It does seem to me that there are some balance issues, but I also think that I might eliminate Sorcerers and Wizards and make Arcanists the new Arcane Paradigm, depending on the final product. I like the idea of having access to all the spells via spellbook, but I am not a fan of Vancian memorization. Memorizing a few but casting them at will is right up my alley.
I feel like penetrating DR is more in tune with the pure power of axes, rather than the finesse of swords.
I admit that I am at a loss for what -would- display for the finesse of swords, and for that, I apologize. I like the options you have made for these three styles a lot, but the other two are for heavy bludgeoning and piercing weapons on a general basis, where this one is for swords (or axes) specifically. Though I do feel that swords and axes are sufficiently different in style and theme to warren their own distinct entries.
Paladins are Iconic in their dedication to a personal code (Lawful) and of protecting the innocent and smiting the wicked (good). I think the problem came in with antipaladins. They were made to be dark counterpoints to paladins, but acting within a certain code of behavior is the antithesis of chaos. There are plenty of ways to be an evil opponent to a paladin without making up a class. However, they opened the door for other alignments getting special archetype classes, which people now demand even though they are thematic stretches at best.
That said, I think Paladins would work much better as a PRC. You design a character toward being a Paladin, pass the required tests, earn your powers (and retain them) through obeying your code, and then continue developing as a warrior or cleric when you have finished with your ten PRC levels.
I think 9/10 of the beef people have with Paladins are that one alignment gets a nice thing (even though it doesn't really work with other alignments thematically) and that the alignment in question is LG, which a large and vocal portion of the player base hates with far more fervor than a couple of Lawful Stupid/Jerk players justifies.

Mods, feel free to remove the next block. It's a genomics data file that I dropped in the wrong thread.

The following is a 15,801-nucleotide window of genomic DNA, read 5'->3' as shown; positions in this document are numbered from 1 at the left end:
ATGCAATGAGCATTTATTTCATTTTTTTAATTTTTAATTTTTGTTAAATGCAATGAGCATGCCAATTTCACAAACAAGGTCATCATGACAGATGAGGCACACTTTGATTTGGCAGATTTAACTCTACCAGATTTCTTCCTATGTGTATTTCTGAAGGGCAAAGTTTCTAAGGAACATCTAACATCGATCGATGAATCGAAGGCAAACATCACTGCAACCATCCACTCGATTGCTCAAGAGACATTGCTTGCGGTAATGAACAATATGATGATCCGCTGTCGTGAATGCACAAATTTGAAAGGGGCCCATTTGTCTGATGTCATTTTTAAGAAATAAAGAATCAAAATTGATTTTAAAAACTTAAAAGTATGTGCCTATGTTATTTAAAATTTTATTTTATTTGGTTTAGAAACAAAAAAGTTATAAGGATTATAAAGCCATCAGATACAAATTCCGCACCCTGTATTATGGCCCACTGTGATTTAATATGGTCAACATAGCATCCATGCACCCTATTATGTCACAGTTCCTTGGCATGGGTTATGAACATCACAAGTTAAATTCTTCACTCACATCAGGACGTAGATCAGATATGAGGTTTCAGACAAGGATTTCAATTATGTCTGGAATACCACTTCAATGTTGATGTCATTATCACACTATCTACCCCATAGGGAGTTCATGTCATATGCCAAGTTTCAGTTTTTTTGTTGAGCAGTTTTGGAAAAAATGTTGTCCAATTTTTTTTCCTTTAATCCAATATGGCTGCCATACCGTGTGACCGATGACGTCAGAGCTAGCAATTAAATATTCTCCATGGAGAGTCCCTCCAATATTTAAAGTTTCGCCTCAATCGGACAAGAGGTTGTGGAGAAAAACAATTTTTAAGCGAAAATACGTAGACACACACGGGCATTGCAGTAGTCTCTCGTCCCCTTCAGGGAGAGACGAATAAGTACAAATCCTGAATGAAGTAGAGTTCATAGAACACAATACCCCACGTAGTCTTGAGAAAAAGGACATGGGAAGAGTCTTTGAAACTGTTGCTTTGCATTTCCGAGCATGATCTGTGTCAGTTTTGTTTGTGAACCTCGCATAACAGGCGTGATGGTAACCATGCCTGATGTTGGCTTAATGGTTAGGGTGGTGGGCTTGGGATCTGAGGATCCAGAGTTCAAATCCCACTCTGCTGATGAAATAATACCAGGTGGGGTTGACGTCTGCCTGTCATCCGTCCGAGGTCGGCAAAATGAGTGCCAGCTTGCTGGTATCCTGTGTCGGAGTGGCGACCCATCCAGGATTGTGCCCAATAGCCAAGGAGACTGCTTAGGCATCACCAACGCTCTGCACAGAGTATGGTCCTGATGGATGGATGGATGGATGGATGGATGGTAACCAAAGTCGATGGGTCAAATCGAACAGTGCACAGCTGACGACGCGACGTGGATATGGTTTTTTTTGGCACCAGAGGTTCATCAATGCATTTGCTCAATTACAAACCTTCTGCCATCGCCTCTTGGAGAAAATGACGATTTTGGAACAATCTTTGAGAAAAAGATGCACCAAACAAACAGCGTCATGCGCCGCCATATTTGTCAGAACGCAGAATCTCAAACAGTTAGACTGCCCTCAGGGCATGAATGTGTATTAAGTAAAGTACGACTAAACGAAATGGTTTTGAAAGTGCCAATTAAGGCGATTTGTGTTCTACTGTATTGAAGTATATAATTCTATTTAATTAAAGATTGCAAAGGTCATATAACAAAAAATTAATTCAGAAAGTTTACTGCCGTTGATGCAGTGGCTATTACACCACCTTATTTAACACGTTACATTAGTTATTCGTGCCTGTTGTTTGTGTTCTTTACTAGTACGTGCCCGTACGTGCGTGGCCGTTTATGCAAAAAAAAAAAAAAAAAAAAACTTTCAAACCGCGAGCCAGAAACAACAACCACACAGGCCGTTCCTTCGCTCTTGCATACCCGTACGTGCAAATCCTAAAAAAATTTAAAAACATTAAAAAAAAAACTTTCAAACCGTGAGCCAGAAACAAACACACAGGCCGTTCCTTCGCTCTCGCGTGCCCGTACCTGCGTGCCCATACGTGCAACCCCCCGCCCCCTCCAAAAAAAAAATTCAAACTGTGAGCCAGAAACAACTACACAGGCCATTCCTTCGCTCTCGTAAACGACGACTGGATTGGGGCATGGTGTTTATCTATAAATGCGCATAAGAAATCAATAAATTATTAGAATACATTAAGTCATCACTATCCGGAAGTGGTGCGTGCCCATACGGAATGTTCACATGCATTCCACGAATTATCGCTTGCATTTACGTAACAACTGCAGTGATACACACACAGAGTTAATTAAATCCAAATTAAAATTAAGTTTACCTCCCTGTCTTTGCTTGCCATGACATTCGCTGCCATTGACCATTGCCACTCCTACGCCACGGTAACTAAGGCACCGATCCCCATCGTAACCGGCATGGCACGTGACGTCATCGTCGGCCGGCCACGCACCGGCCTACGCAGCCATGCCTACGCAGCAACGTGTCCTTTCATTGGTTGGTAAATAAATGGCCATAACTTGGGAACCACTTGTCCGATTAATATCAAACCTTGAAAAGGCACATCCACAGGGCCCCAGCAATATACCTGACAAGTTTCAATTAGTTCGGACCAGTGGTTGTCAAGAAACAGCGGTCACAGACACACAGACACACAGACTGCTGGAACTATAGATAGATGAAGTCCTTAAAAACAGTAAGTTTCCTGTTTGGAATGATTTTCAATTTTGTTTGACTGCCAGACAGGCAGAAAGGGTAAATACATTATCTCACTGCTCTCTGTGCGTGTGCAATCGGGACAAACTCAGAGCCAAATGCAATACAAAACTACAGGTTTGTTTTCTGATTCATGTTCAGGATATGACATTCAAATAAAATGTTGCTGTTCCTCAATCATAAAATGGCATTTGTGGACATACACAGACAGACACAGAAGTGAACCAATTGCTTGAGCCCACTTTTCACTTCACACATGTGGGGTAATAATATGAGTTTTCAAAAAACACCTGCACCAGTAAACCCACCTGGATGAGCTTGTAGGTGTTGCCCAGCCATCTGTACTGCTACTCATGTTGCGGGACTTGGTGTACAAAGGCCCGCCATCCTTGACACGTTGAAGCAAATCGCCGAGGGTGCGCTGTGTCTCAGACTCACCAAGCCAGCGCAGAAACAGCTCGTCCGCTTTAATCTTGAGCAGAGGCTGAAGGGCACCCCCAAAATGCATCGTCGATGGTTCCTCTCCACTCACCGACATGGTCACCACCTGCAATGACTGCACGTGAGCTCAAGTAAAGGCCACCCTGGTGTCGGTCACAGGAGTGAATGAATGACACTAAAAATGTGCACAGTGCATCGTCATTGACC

Need help with ideas for building the most classic, archetypal fantasy RPG campaign as possible for my sons' first serious campaign.
Assassins don't have full BAB because they are not specialized at fighting. They are specialized at killing. Waiting for the perfect shot and taking it. Someone who kills somebody in a fight is an assassin in the same way the Conan is a thief because he kills all the guards so he can steal things.
Classes with precision based abilities are supposed to take advantage of situational modifiers, not just stand there and trade blows with melee types.
I don't see what the problem is with the old standby:
If you don't like it, don't have it in your game.
I personally am not a fan of most of the new races in the ARG, but it doesn't hurt the game to have them. In fact, it gives people more options for fun play in their style, so it's a great book for the game, even if I don't use it in mine.
The problem is that one side is calling wrongbadfun, which is never productive. Don't worry about what other people like. Play the game that you like.
Meanwhile, a lot of the people on the other side are waxing elitist, implying that those of us who like our JRRT are small minded, backward, and old fashioned, and those of us who limit players in any way are overbearing control freaks, and are having wrongbadfun ourselves. Don't worry about what other people like. Play the game that you like.